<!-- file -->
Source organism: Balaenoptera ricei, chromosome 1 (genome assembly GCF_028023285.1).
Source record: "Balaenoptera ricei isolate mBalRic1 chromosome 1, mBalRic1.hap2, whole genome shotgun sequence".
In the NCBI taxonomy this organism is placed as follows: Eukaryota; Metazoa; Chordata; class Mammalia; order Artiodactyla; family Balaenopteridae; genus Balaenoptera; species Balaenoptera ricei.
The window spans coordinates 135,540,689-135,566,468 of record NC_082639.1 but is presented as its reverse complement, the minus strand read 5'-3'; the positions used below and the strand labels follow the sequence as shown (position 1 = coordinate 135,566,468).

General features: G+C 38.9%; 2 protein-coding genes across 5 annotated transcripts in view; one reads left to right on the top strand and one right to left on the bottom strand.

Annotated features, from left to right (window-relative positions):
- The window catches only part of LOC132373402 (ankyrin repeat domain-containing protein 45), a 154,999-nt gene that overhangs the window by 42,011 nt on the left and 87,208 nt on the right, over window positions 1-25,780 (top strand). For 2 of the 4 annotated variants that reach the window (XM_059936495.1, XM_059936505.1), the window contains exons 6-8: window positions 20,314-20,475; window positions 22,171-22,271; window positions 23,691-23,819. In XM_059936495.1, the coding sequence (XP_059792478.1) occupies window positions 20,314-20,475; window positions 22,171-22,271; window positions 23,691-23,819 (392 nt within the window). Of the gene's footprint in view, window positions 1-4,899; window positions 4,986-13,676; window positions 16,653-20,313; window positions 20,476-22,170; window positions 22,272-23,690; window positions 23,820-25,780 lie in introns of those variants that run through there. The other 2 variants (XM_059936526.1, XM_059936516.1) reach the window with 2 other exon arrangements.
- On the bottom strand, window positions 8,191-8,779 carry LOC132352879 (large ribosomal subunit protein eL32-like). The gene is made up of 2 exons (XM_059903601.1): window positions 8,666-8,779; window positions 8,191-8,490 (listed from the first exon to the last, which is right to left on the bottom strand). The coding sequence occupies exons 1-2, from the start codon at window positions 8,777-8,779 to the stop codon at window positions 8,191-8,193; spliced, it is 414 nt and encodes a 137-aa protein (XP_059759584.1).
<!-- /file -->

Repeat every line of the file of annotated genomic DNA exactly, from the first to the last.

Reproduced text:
Source organism: Balaenoptera ricei, chromosome 1 (genome assembly GCF_028023285.1).
Source record: "Balaenoptera ricei isolate mBalRic1 chromosome 1, mBalRic1.hap2, whole genome shotgun sequence".
In the NCBI taxonomy this organism is placed as follows: Eukaryota; Metazoa; Chordata; class Mammalia; order Artiodactyla; family Balaenopteridae; genus Balaenoptera; species Balaenoptera ricei.
The window spans coordinates 135,540,689-135,566,468 of record NC_082639.1 but is presented as its reverse complement, the minus strand read 5'-3'; the positions used below and the strand labels follow the sequence as shown (position 1 = coordinate 135,566,468).

General features: G+C 38.9%; 2 protein-coding genes across 5 annotated transcripts in view; one reads left to right on the top strand and one right to left on the bottom strand.

Annotated features, from left to right (window-relative positions):
- The window catches only part of LOC132373402 (ankyrin repeat domain-containing protein 45), a 154,999-nt gene that overhangs the window by 42,011 nt on the left and 87,208 nt on the right, over window positions 1-25,780 (top strand). For 2 of the 4 annotated variants that reach the window (XM_059936495.1, XM_059936505.1), the window contains exons 6-8: window positions 20,314-20,475; window positions 22,171-22,271; window positions 23,691-23,819. In XM_059936495.1, the coding sequence (XP_059792478.1) occupies window positions 20,314-20,475; window positions 22,171-22,271; window positions 23,691-23,819 (392 nt within the window). Of the gene's footprint in view, window positions 1-4,899; window positions 4,986-13,676; window positions 16,653-20,313; window positions 20,476-22,170; window positions 22,272-23,690; window positions 23,820-25,780 lie in introns of those variants that run through there. The other 2 variants (XM_059936526.1, XM_059936516.1) reach the window with 2 other exon arrangements.
- On the bottom strand, window positions 8,191-8,779 carry LOC132352879 (large ribosomal subunit protein eL32-like). The gene is made up of 2 exons (XM_059903601.1): window positions 8,666-8,779; window positions 8,191-8,490 (listed from the first exon to the last, which is right to left on the bottom strand). The coding sequence occupies exons 1-2, from the start codon at window positions 8,777-8,779 to the stop codon at window positions 8,191-8,193; spliced, it is 414 nt and encodes a 137-aa protein (XP_059759584.1).